California to impose regional stay-at-home order to ease Covid hospitalizations, governor says

California governor Gavin Newsom

Rich Pedroncelli | Pool | AP

California will impose a limited stay-at-home order on certain regions of the state where Covid-19 cases are placing a strain on intensive care units, Gov. Gavin Newsom announced Thursday.

The state will be split into five regions — the Bay Area, Greater Sacramento, Northern California, San Joaquin Valley and Southern California. If the remaining ICU capacity in a region falls below 15%, it will trigger a three-week stay-at-home order, Newsom said.

The order would require bars, wineries, personal services, hair salons and barbershops to temporarily close. Personal services are businesses like nail salons, tattoo parlors and body waxing, according to the state’s website. Schools that meet the state’s health requirements and critical infrastructure would be allowed to remain open, and retail stores could operate at 20% capacity and restaurants would be allowed to offer take-out and delivery, the Democratic governor said.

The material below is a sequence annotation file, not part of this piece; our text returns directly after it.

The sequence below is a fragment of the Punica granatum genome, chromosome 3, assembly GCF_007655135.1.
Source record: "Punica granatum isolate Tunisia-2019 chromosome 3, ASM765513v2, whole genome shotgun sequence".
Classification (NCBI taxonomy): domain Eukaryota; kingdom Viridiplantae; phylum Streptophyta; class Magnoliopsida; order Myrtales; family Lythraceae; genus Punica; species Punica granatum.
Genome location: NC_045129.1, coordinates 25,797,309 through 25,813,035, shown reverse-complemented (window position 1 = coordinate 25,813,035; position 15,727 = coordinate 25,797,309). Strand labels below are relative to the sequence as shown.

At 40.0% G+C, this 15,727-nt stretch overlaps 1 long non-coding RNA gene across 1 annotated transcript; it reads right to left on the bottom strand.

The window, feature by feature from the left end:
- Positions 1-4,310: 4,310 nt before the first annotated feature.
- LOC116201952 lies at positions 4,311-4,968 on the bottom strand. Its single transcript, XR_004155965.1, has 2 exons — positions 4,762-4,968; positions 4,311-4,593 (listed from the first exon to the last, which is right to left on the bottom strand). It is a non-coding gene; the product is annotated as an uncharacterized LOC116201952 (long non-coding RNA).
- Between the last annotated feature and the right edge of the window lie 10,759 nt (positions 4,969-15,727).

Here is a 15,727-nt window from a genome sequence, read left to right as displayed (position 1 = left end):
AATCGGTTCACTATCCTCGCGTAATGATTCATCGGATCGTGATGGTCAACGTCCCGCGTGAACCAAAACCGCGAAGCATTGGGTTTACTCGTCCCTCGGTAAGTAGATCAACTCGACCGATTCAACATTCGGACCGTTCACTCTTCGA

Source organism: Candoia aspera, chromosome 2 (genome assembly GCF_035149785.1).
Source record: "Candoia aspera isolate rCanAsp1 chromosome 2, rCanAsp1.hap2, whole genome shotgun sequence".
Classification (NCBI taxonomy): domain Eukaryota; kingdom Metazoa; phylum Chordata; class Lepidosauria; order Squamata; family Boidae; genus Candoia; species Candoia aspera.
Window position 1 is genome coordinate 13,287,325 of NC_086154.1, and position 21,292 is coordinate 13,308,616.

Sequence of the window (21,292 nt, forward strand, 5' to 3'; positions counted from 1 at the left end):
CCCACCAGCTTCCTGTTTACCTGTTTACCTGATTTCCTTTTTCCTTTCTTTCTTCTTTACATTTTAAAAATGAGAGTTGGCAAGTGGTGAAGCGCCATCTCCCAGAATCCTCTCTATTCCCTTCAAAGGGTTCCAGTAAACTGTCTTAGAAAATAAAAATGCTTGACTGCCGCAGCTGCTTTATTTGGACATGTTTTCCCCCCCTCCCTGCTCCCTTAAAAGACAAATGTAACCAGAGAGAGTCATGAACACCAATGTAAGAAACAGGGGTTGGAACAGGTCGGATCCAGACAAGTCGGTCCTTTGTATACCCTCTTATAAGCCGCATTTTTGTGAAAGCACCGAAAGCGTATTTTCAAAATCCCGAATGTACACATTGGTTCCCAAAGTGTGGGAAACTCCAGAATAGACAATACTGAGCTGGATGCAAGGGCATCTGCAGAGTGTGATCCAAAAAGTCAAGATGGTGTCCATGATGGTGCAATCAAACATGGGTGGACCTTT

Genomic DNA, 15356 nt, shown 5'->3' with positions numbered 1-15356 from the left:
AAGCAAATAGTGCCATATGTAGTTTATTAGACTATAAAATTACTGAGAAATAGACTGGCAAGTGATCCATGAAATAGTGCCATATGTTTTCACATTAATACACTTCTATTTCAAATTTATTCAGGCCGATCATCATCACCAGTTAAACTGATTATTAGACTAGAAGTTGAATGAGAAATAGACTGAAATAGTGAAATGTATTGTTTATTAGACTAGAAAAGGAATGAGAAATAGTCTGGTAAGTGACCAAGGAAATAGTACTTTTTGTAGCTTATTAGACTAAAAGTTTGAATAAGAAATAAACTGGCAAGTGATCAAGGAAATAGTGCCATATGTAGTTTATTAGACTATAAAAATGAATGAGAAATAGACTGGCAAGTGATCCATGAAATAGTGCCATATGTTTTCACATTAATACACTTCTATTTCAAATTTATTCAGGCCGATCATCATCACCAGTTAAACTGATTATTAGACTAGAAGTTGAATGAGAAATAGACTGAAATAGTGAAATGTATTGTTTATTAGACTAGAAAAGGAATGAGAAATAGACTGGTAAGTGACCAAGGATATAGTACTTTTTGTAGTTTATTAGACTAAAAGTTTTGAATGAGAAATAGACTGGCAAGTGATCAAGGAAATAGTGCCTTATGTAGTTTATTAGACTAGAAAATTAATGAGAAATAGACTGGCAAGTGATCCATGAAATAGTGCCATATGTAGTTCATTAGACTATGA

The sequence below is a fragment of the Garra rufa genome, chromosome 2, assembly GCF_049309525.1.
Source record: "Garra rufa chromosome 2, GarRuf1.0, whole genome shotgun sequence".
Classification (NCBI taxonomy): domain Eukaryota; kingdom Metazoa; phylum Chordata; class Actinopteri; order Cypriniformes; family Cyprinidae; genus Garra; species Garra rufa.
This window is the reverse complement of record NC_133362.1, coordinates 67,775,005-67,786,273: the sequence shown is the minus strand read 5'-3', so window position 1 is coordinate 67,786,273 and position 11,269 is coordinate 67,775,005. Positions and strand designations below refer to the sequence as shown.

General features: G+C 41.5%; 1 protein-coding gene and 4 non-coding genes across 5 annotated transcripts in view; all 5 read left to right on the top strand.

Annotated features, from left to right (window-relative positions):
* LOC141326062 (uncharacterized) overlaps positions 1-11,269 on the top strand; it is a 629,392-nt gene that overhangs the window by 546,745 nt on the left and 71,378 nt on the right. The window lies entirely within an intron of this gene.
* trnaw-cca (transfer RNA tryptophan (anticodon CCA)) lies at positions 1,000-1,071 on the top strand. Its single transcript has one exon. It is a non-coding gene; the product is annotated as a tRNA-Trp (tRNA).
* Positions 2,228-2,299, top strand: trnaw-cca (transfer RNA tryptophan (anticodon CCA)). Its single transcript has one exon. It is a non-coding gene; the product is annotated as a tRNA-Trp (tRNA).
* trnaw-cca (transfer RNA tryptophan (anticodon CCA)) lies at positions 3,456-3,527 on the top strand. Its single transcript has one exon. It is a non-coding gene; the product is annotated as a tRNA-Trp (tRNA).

So far, none of the regions have triggered the stay-at-home order, though every part of the state is expected to at some point in December. Newsom said he anticipates four of the five regions to have less than 15% ICU capacity “as early as the next day or two.” The Bay Area is projected to reach that milestone by mid-to-late December, he said.

“The bottom line is if we don’t act now, our hospital system will be overwhelmed. If we don’t act now, we’ll continue to see a death rate climb, more lives lost,” Newsom said during a press briefing.

Under the state’s four-tiered reopening plan, most of the state’s population remains under the most restrictive “widespread” tier. Thursday’s announcement would impose the restrictions in “a much more broad, much more comprehensive way,” Newsom said.

This is a developing story. Please check back later for updates.

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